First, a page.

Sunny Jain

Wild Wild East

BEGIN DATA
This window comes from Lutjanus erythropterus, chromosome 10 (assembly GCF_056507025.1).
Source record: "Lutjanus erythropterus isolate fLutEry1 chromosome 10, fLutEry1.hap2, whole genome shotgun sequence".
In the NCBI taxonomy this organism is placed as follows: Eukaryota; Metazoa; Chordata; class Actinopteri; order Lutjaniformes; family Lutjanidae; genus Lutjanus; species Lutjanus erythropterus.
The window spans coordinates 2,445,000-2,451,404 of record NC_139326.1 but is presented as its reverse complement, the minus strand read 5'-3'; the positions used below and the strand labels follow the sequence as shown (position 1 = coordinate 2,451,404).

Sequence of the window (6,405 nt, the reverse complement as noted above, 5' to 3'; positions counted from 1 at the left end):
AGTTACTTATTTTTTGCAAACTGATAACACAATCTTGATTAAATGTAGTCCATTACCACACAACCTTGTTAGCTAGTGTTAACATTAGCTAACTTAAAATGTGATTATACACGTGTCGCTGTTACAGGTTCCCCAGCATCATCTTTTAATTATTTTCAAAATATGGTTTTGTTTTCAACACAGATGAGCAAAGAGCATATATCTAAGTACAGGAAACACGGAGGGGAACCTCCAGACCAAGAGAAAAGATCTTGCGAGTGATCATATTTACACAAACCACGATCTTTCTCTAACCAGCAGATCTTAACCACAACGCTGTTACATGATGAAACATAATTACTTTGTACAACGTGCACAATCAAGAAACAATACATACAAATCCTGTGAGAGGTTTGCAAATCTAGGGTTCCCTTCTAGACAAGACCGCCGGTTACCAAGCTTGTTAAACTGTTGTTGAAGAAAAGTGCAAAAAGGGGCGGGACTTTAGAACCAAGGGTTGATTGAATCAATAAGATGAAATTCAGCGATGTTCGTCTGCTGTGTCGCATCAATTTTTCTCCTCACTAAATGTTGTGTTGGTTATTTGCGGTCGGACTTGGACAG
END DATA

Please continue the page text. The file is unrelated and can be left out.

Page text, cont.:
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An explosive jazz drummer and master of the Indian double-sided drum the dhol, Sunny Jain is known for mixing post-bop jazz, psych-rock, and funk with the vibrant Indian musical traditions he grew up with as the child of Punjabi immigrants. He brings all of these influences to bear on his fourth solo album, 2020's potently realized Wild Wild East. Drawing inspiration from Bollywood and Spaghetti Western soundtracks, surf rock, hip-hop, and avant-garde improvisation, Jain paints a vivid, cross-cultural musical portrait. It's a sound that has specific roots in '70s Bollywood "curry westerns" like Sholay and Khote-Sikkay, where directors brought American cowboy archetypes and themes to stories set in India. Jain purposefully recontextualizes these ideas on Wild Wild East, breaking open the image of the swaggering American cowboy with his acidic, twangy, propulsively hypnotic songs. It's an inspired cinematic concept that conjures kaleidoscopic images from filmmakers like Alejandro Jodorowsky, Quentin Tarantino, and Robert Rodriguez; filmmakers who similarly throw music, pop culture, and their own distinctive cultural backgrounds into a blender to create something new. Helping him bring his vision to life are several collaborators including saxophonist Pawan Benjamin, guitarist Grey McMurray, and sousaphonist Kenny Bentley. Together they craft a kinetic, wild-eyed sound. The opening "Immigrant Warrior" is a spiraling leviathan jig that combines the outré, spiritual aggression of late-'60s John Coltrane with a searing sitar-meets-mariachi guitar lead over a buoyant, ska-like South Asian groove. Similarly, the driving "Brooklyn Dhamal" sounds like the backdrop for a hard-boiled Bollywood film noir. Its guitar melody brings to mind Dick Dale's classic 1962 surf anthem "Miserlou" (itself a reworking of an Eastern Mediterranean folk song), underlining the cross-border origins of the American surf rock sound. Elsewhere, Jain conjures more languid soundscapes, dipping into psychedelic folk on "Blackwell" and reworking the 1958 Hindi film song "Hai Apna Dil to Aawara'' into a cowboy ballad sung with sweet melancholy yearning by vocalist Ganavya Doraiswamy. He also offers a dusky rendition of the religious Jainist bhajan "Tumse Lagi Lagan," which finds Benjamin pulling ever more ghostly tonalities from the Banjuri, a Hindustani bamboo flute. There are also stronger, more defiant themes that run through Wild Wild East, as on the bass-heavy hip-hop anthem "Red, Brown, Black." Showcasing Muslim rapper Haseeb, the song is a hard-hitting rumination on colonization and the trauma shared by marginalized peoples. Haseeb proclaims, "Brown skin, red skin, even Asian, same to a cowboy who really hate us. On the frontier thinking they some f***ing saviors. We came here to work, they the true invaders." With Wild Wild East, Jain has crafted a masterful, robust celebration of America's immigrant cowboy soul.

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